Another hint. Chavez had a law passed that would allow him to stand for election if he were defeated in the referendum. How sure of himself is a man who has to do this? What does that mean? That Chavez does not have all the power he would like to have.
Recently there was an interesting rumor going around. It seems that Fidel is getting old and is quite sick and that his brother, Raul, is heading up a group of people who are just plain tired of revolution knowing full well that the way to earn dollars is to bring in American tourists. Apparently, in talks with the US, they were told that one of the conditions to normalize relations was that Castro must stop supporting Chavez. American tourists represent a heck of a lot more dollars that the crude Chavez is giving away to his buddy Fidel.
BTW, there is another rumor going around. It seems that Fidel does not use all the oil he gets from Chavez but resells part of it to any taker. And it seems that some of this resold Venezuelan oil found its way into American gas stations in Florida and other places in the South. Venezuelan crude is not "sweet," it has a lot of sulfur in it and this sulfur has to be removed before we are allowed to ship our oil to the USA. Cuba, of course, can not have any such pretensions so they take what they can get. There is going to be hell to pay for the mix-up and I wonder who is going to do the paying.
But it is all rumor. I don't know nothing.
So on the 15 we will have our recall referendum. After lunch in the club I gave a buddy of mine a ride home. He lives in Petare, an old part of the city that since Chavez is slowly becoming a slum, like most of Caracas is. Before Chavez Petare was "yuppiefied" to preserve its colonial flavor, cobble stone streets and so on. I always ask him how the area is doing. It seems that there is a group of "Bolivarian Circle" hoodlums camping out in the area and supposedly these people will be "released" against the voters come the 15th. We have lots of rumors, most of them unfounded.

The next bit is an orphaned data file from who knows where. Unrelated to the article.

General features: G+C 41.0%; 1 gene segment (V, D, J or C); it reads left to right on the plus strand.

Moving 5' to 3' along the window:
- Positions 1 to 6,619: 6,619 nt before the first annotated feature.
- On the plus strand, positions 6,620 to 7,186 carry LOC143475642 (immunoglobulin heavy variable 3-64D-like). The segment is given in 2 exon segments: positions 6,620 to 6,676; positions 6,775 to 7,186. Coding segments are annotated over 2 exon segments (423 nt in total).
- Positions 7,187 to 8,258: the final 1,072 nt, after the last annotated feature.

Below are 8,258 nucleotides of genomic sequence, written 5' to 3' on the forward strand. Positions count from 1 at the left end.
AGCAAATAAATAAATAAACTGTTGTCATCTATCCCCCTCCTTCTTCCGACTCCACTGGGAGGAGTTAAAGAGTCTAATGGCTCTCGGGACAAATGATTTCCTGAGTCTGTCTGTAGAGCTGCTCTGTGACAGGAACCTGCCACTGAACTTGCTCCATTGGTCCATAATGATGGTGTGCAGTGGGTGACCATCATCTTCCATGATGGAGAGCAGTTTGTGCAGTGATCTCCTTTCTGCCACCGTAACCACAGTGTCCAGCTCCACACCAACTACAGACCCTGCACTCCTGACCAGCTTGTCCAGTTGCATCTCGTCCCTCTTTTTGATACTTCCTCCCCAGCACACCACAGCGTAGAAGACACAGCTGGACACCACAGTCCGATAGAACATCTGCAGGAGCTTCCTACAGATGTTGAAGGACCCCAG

Another rumor going around is that the homeless in Caracas are being clubbed to death. There are more vagrants in Caracas than ever before. They sleep on filthy mattresses or on cardboard anywhere they can find a place. Of course, they don't have any sanitation so they do their necessities right there on the street. They stink and they stink up the whole place. I guess some people have decided to solve the problem the only way they can, by getting rid of these vagrants by clubbing them on the head.
For years we have been importing civil rights and criminal's rights and minor's rights from the more developed countries. Now when a minor commits a crime he is arrested by the police and released by the judiciary in under 24 hours. After all, the poor kid is a minor! A year or so ago I gave a middle ranking police officer a ride while driving back to Caracas. I asked him about this issue with minors and he told me that the police had recently rounded up and killed some 30 of these minors as the only way they could solve this problem. He also told me that when the judiciary asked about the case they presented evidence to the effect that each of the dead minors had at least one murder to his name. An acquaintance of mine is the security business also told me about a kid in Puerto la Cruz who was killed by the police while they were solving another case, a robbery that my friend was working on.
Come to Caracas and I'll show you the hellish side of the populist paradise and the hellish side of the communist paradise.
Any perspective from you would be invaluable and probably also very relevant to the oil crisis and by consequence the stock market.Sorry, I guess I didn't address your question after all.
Communist Russia can pump oil. The House of Saud can pump oil. The Iranian mullahs can pump oil. Colonel Kadaffi can pump oil. The Nigerians can pump oil. There is hardly any science to pumping oil. You just pay the foreign expert to pump the oil for you. As I understand it, the American oil companies are making hay with Chavez like they have never done before in Venezuela. Business is business my friend. The PDVSA oligarchy (our national oil company) went on strike against Chavez. They were fired. Now friends of Chavez have become the new oil oligarchy. Nothing new under the sun.
Caracas - Venezuela